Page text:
Saturday, January 24, 2015

Hiking and adventure follow Windham resident - By Michelle Libby


Christi “Deva” Holmes doesn’t stay put for long. Since graduating high school in Machias in 2006, she has been on the move, volunteering, doing internships and hiking. A lot of hiking. She graduated from the University of Maine at Orono with a BS in civil engineering before traveling through Central America with only a backpack and then thru-hiking the Appalachian Trail. 
 
Since the AT she has waitressed in the Virgin Islands and visited Europe and North Africa, hiking all the way. 

Last Wednesday, Holmes shared her adventures on the Appalachian Trail at a presentation hosted by the Windham Public Library. 

She had never backpacked hiked before and she wasn’t sure what to bring. So she did what any good Mainer would do and went to LL Bean with a credit card looking for advice. Of the things she purchased that day, she had none of it when she ended her hike on August 4, 2011. 

Thru-hikers are what people are called when they hike the AT from Springer Mountain in Georgia to Mt. Kathadin in Maine in one season. Some hike north, others south, but of those 4,000 who start each year, approximately only 400 finish, she said. Most don’t finish for psychological reasons. “It’s called ‘the green tunnel’ for a reason,” Holmes said. There are only a few minutes of vistas as hikers travel the AT. Most of the time they are just walking in the woods, head down, one foot in front of the other. 

She was given the name Deva, pronounced diva, because of the make of her backpack. She hiked with others like Cropduster, Sherpa, Breeze, South Butt and Mr. Black. Most of her early hiking companions were sent home early with Lyme Disease, something that sends a huge percentage of hikers home. Holmes carried 20 percent DEET with her and put it on before going through fields and places where ticks might lurk. 

Each day Holmes woke up at 5:30 a.m. and would hike until 6 p.m. She only stopped to sign shelter log books, to take pictures or filter water. “It wasn’t exciting every day. There was a lot of time to think,” she said. 

One of the things she enjoyed was the “trail magic”, which is where people leave treats for the hikers. Those “trail angels” might leave Little Debbie treats in a storage container or set up a barbeque for those who happen by. There are more incidences of trail magic on the southern half of the trail, she said.
Carrying everything from a tooth brush to somewhere to sleep, gear remains the most talked about topic for hikers.

“I love talking about gear,” she said. The one piece of gear she was required to carry was a GPS locator that her father said she had to carry so he’d know where she was on the trial. After the first few days, Holmes realized that the equipment she had was too heavy and most of it was stuff she could get by without. She learned of Hyperlitemountaingear.com out of Biddeford, Maine, that created very light, Cuben fiber hiking paraphernalia. She invested in a backpack and ECHO tent.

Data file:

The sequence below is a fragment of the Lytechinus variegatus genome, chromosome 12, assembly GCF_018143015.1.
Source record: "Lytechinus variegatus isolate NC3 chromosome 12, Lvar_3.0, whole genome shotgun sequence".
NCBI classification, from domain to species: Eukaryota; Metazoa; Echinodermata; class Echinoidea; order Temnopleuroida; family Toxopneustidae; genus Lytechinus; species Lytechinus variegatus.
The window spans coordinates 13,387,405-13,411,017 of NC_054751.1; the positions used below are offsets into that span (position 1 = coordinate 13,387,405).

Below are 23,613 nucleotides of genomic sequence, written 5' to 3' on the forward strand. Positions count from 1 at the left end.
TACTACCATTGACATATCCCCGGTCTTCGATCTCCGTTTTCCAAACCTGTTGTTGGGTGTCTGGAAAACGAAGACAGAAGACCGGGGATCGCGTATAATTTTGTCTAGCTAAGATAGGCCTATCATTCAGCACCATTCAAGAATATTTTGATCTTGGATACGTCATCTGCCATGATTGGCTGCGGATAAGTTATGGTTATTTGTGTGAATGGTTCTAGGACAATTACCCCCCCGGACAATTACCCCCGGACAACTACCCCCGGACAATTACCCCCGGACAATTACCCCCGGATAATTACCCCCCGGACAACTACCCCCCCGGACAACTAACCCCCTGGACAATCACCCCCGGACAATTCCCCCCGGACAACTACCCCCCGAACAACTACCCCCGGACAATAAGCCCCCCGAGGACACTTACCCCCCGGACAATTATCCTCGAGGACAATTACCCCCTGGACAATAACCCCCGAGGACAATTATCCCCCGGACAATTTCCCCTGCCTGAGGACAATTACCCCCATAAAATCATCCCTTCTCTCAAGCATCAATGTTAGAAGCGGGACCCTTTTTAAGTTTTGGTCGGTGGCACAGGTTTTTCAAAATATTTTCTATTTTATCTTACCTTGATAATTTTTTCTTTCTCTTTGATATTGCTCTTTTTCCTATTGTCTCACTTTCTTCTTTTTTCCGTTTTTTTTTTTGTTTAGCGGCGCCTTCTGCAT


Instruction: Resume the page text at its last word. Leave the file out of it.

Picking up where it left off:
When she started her hike her load was 40 pounds with food and water. When she unloaded some of her gear, okay most of her gear, her pack weighed 17 pounds, giving her the ability to cover between 15 and 25 miles each day. 

“There’s nothing else to do. You get up and walk,” she told the group. She chose to wear sneakers for most of the hike instead of boots. 

Her stove was made out of a soda can and used denatured alcohol as the fuel. It weighed ounces.
Holmes carried a debit card for laundry, hostels and food. She said she was not very good at tracking her expenses, but she tried to save where ever she could. “I’d split a motel with other hikers,” she said. The average expense to hike the AT is $4 per mile. 

She rarely veered off the AT, she did climb the Dragon’s Tooth, visited the Guillotine and hitchhiked into town. At one ski resort, she took the gondola to the bottom and ate a cheeseburger before hopping back on the trail. At Harper’s Ferry, what is considered the half-way point, she logged in as the 212th northbound hiker this season. She only had 1,165 miles to go. 

Holmes said she was never nervous about being alone, mostly because she never spent the night alone and on the weekend, there were always people hiking. 

“I loved walking up and it being so quiet, and watching the world wake up,” she told the group. Maine was her favorite part of the hike and not just because it was home. There are so many lakes, that hikers can camp next to one almost every night getting in a swim. “By New Hampshire I was so done with this,” she said, but being so close, she couldn’t stop.  

“The hike has given me more confidence. Psychologically if you can do this, you could put your mind into everything,” she said. “Everyone was so nice, it restores your faith in humanity.”

-         At the halfway point it is customary to eat a whole half gallon of ice cream.
-         New Jersey has the highest density of bears.
-         Holmes went through three pairs of sneakers.
-         On Summer Solstice hikers hike naked.
-         On Mount Washington, it’s tradition for thru-hikers to moon the Cog Railway.
-         Crossing the Kennebec River is done by canoe marked with the white trail blaze meaning it’s official.
-         The Hunt Trail is the official way up Mt. Kathadin.
-         In 2011, the trail was 2,178.3 miles long.
-         In Millinocket at the AT Café, hikers who conquered the AT eat a Summit Sundae, which includes 13 scoops of ice cream, one for each state on the trail.
-         Holmes used a Katadyn Hiker Pro as a water filter.
-         Duct tape was important for everything.







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